11:04 24 February 2013
The Bank's governor, Mervyn King, confirmed that the Consumer Prices Index (CPI) measure of inflation (which was held at 2.70% in January) is expected to sit above the Bank's 2.00% target for another two years.
He added it could creep up to at least 3.00% by the summer, in spite of consumers already feeling the pinch from rising essential bills such as energy and food. Meanwhile, many salaries have been frozen and savings rates slashed, putting a further squeeze on spending power.
However, there are plenty of ways to minimise the impact of many rising bills. Find then here in our inflation survival guide.
The cost of energy has been a particular problem for households over the past year with the 'Big Six' suppliers all hiking prices. The average gas and electric bill currently stands at £1,344 a year, according to figures, compared to £1,251 in January last year - an unwelcome rise of £92.22.
Cut the cost:
•Switch to an online dual fuel tariff and pay by direct debit rather than quarterly cash or cheque This will save an average £218.45 a year alone if you have made the switch from the most expensive standard tariff, our research shows.
•Insulate your home properly to save on further costs. Clare Walsh has more help on that with her article,Make your home your winter castle.
According to the Office for National Statistics (ONS), the cost of food rose by an average of 3.1% last year. The main price increases cam from meat, which rose in price by 3.7%, while sugar, jams and confectionary soared by 5%.
Cut the cost:
•Buy supermarket own-brand items.
•Use 'buy-one-get-one-free deals' (Bogof)
•Buy meat cost-efficiently - a whole chicken is often cheaper than just the breast.
•Use a credit card issues by a supermarket you use a lot, that gives you something back. The Tesco Clubcard Credit Card for example, allows you to earn Clubcard points at an accelerated rate. It also offers 16 months interest-free on purchases. Make sure you always clear your balance every month though, or the interest you pay will far outweigh the benefits.
Petrol prices remain at record highs, at an average of £1.37 or as much as £1.40 a litre in some places, compared to an average of £1.35 a year ago.
Cut the cost:
•Find the cheapest petrol station nearest to you by using websites such as Petrolprices.com.
•Make use of supermarket promotions offering fuel discounts if you spend a certain amount in store.
•Save money on your car insurance to offset soaring petrol prices. The average annual saving made by shopping around for a better deal when your policy comes up for renewal is £400.86 a year, at MoneySupermarket. Visit our motor insurance channel to get started.
Swiftly following the wave of energy price hikes came the news that water bills are going up by an average of 3.5% over the next year, according to regulator Ofwat.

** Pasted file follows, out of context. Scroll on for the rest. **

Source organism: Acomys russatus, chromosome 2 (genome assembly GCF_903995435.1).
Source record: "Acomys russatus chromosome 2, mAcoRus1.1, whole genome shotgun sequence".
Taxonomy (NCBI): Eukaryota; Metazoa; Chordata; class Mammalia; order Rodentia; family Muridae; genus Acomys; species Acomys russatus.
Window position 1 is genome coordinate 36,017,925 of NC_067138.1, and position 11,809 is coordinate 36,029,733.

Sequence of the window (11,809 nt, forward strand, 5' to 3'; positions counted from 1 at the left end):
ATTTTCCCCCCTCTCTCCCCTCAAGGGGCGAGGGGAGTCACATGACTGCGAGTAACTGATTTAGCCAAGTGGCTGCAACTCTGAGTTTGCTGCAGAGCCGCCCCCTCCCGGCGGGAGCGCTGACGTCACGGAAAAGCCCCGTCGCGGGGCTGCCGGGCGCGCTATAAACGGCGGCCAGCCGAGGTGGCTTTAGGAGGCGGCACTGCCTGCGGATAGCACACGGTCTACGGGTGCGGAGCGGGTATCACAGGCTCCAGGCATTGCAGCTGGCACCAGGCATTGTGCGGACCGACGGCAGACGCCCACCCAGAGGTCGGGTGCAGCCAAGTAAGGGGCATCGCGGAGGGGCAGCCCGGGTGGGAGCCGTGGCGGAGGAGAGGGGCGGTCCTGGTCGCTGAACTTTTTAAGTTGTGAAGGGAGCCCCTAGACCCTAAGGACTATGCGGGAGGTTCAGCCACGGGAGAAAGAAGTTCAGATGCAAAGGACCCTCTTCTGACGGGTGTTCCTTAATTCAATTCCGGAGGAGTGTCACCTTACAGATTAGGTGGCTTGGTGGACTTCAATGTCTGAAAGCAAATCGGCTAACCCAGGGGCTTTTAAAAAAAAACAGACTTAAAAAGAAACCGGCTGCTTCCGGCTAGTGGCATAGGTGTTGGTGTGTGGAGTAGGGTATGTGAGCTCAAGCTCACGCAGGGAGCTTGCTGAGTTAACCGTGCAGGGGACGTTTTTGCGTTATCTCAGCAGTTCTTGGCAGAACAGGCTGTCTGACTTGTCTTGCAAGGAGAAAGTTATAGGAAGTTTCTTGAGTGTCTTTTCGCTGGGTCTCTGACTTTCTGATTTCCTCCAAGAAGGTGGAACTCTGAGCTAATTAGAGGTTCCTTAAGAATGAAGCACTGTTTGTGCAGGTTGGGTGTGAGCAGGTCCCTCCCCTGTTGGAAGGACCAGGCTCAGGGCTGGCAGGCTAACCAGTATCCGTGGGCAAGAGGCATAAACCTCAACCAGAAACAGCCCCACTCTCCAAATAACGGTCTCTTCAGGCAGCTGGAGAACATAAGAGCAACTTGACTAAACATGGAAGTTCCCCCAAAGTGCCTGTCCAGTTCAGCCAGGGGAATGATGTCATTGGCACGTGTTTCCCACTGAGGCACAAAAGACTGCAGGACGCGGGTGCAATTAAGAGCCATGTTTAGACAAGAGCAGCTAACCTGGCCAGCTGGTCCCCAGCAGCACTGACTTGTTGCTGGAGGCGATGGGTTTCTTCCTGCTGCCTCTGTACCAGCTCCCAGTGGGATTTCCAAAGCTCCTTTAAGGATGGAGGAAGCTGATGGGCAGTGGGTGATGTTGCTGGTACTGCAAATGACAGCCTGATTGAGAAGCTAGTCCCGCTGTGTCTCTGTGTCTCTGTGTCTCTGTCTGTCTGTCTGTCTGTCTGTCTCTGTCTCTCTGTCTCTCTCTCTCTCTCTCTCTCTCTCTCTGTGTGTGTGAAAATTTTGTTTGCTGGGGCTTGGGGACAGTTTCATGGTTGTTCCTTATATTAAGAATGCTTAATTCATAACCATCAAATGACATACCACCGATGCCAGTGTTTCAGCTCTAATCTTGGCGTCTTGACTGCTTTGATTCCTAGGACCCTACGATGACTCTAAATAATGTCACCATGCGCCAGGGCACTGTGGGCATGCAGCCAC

Cut the cost:
•While you can't switch provider, unlike other household bills, you could choose to use a water meter. This would mean paying only for the water you use rather than sitting on a fixed tariff where you could be paying over the odds.
•Read more about this and other ways to save on water costs with Mark Hooson's article, Could you cut your water bills?
Rail fares rose by an average of 4.2% for season ticket holders in January. Overall, ticket prices have gone up by 3.9% in England, Wales, and Scotland this year, but rises vary between train operators.
Cut the cost:
•Book as early as possible to get the cheapest fare, and particularly to ensure a reasonable price for a big trip.
•You can dramatically reduce your costs by getting a railcard which cost from just £20 and can secure a third off most ticket prices. Go to Railcard.co.uk to see what's available.
•Avoid fees when booking your journey online by using TravelSupermarket's train travel channel. Some services charge £3.50 per transaction when paying by credit card.
How can savers combat inflation?
Savers need to be really proactive to get the best return on their money, with the current average savings rate just 0.26%.
To beat inflation, basic rate taxpayers will need an account paying at least 3.39%, increasing to 4.51% for higher rate taxpayers, and 5.41% for 50% taxpayers.
Currently no easy access accounts beat inflation. But if you are a UK taxpayer an ISA should be your first port of call as the interest you earn will be tax-free.
Currently, six easy access ISAs and one fixed rate ISA beat inflation.
If you are happy to tie up your money for three years, BM Savings offers a market-leading fixed-rate ISA paying 2.80%. But, as you only get this rate on a £50,000 investment, the account is really for savers wanting to transfer hefty existing ISA balances across to a better account.
While not quite inflation-beating, Halifax offers a three-year fixed rate ISA paying 2.60% on a minimum investment of £500.
Alternatively, Stafford Railway Building Society offers an inflation-busting easy access ISA paying 3.00% on a minimum investment of £1, although this account can only be operated in branch or by post.
Bear in mind also that the Santander 123 credit card offers you the chance to gain cashback on what you're buying. It pays 1.00% cashback on supermarket spend, 2.00% on spend in department stores and 3.00% on spend for petrol and National Rail - plus Transport for London Tube tickets.
Used responsibly, this card will help you get money back on some of the bills that have risen the most.
Please note: Any rates or deals mentioned in this article were available at the time of writing. Click on a highlighted product and apply direct.
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